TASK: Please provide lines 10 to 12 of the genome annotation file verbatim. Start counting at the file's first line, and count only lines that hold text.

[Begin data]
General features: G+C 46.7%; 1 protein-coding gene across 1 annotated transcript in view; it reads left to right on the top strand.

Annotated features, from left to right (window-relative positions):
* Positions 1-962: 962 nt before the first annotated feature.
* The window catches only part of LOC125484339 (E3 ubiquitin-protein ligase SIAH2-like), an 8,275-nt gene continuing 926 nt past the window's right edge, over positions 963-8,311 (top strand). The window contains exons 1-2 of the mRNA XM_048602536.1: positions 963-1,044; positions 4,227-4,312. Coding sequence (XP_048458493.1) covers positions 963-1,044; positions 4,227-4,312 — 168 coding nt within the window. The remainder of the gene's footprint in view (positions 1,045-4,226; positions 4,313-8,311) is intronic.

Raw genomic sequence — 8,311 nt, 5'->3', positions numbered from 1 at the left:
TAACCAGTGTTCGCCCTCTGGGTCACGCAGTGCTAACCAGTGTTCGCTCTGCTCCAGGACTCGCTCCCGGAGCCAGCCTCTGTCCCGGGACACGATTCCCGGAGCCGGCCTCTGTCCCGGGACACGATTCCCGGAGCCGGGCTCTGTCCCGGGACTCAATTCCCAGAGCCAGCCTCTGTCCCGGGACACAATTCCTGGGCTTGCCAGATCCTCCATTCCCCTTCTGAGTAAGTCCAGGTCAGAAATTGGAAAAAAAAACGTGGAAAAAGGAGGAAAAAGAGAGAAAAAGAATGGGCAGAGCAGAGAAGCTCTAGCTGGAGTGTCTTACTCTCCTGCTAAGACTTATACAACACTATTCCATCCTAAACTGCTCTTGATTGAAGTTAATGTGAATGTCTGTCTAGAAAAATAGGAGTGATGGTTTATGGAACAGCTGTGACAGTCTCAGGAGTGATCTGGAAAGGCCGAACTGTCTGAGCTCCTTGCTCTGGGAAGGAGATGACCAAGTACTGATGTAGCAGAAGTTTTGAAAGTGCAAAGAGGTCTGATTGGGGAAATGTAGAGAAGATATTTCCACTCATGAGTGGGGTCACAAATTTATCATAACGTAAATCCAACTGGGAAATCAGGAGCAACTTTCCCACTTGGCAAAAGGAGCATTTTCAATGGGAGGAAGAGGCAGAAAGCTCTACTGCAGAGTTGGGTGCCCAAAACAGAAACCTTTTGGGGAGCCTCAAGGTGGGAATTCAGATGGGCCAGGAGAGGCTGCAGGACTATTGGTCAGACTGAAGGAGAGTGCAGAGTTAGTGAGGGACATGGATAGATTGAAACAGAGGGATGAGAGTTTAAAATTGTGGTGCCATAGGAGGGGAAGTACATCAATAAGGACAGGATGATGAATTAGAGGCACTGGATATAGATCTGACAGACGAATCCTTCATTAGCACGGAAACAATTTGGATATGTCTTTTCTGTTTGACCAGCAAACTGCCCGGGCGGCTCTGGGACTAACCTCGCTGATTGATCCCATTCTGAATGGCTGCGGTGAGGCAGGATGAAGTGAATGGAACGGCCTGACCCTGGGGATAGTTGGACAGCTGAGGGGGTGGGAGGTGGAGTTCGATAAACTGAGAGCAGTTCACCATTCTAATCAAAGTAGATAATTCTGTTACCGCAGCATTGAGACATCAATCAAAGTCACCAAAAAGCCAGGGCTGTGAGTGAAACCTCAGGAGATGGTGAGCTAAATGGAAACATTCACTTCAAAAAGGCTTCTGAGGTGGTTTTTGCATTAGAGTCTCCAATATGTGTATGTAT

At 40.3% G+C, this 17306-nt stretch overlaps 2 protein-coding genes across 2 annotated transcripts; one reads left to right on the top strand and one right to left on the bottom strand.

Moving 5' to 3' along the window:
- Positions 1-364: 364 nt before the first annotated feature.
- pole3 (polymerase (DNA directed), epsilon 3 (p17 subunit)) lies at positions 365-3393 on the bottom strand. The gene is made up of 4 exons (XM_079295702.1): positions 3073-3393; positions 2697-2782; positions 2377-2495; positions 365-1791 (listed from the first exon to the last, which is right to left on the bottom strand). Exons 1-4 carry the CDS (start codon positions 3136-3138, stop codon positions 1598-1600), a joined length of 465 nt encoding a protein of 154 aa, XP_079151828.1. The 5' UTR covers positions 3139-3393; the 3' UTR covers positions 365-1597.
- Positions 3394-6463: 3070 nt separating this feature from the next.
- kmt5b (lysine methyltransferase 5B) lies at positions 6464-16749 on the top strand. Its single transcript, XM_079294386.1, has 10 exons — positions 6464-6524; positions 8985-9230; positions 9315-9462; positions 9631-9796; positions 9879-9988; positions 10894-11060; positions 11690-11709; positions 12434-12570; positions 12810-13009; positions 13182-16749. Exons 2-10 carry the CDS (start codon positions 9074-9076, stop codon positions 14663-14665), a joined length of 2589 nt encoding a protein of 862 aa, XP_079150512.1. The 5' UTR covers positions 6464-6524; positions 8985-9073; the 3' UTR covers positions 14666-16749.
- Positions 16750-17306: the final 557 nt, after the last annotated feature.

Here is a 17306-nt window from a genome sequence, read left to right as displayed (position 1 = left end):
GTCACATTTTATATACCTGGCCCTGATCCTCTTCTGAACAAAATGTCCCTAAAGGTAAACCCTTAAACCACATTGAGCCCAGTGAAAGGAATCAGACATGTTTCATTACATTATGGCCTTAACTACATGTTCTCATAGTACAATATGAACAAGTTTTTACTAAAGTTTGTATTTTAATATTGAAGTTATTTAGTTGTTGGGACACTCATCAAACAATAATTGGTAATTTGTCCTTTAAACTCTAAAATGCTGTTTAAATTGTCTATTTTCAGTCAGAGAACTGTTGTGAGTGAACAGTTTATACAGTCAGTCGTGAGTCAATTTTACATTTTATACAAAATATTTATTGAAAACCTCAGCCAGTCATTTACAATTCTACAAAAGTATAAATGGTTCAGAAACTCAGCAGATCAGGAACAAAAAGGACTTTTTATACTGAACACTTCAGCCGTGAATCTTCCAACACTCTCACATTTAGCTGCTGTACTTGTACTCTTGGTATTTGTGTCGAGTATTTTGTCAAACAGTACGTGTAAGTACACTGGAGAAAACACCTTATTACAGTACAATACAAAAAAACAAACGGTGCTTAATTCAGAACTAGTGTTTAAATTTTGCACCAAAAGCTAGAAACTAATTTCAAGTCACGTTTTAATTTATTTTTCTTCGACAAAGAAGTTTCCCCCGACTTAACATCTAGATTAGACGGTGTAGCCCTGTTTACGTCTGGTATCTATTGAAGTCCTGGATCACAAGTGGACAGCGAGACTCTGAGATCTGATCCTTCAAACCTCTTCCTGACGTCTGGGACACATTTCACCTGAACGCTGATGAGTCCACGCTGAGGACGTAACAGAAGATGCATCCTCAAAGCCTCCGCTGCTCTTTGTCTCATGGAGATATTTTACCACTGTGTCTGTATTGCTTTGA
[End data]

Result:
- pole3 (polymerase (DNA directed), epsilon 3 (p17 subunit)) lies at positions 365-3393 on the bottom strand. The gene is made up of 4 exons (XM_079295702.1): positions 3073-3393; positions 2697-2782; positions 2377-2495; positions 365-1791 (listed from the first exon to the last, which is right to left on the bottom strand). Exons 1-4 carry the CDS (start codon positions 3136-3138, stop codon positions 1598-1600), a joined length of 465 nt encoding a protein of 154 aa, XP_079151828.1. The 5' UTR covers positions 3139-3393; the 3' UTR covers positions 365-1597.
- Positions 3394-6463: 3070 nt separating this feature from the next.
- kmt5b (lysine methyltransferase 5B) lies at positions 6464-16749 on the top strand. Its single transcript, XM_079294386.1, has 10 exons — positions 6464-6524; positions 8985-9230; positions 9315-9462; positions 9631-9796; positions 9879-9988; positions 10894-11060; positions 11690-11709; positions 12434-12570; positions 12810-13009; positions 13182-16749. Exons 2-10 carry the CDS (start codon positions 9074-9076, stop codon positions 14663-14665), a joined length of 2589 nt encoding a protein of 862 aa, XP_079150512.1. The 5' UTR covers positions 6464-6524; positions 8985-9073; the 3' UTR covers positions 14666-16749.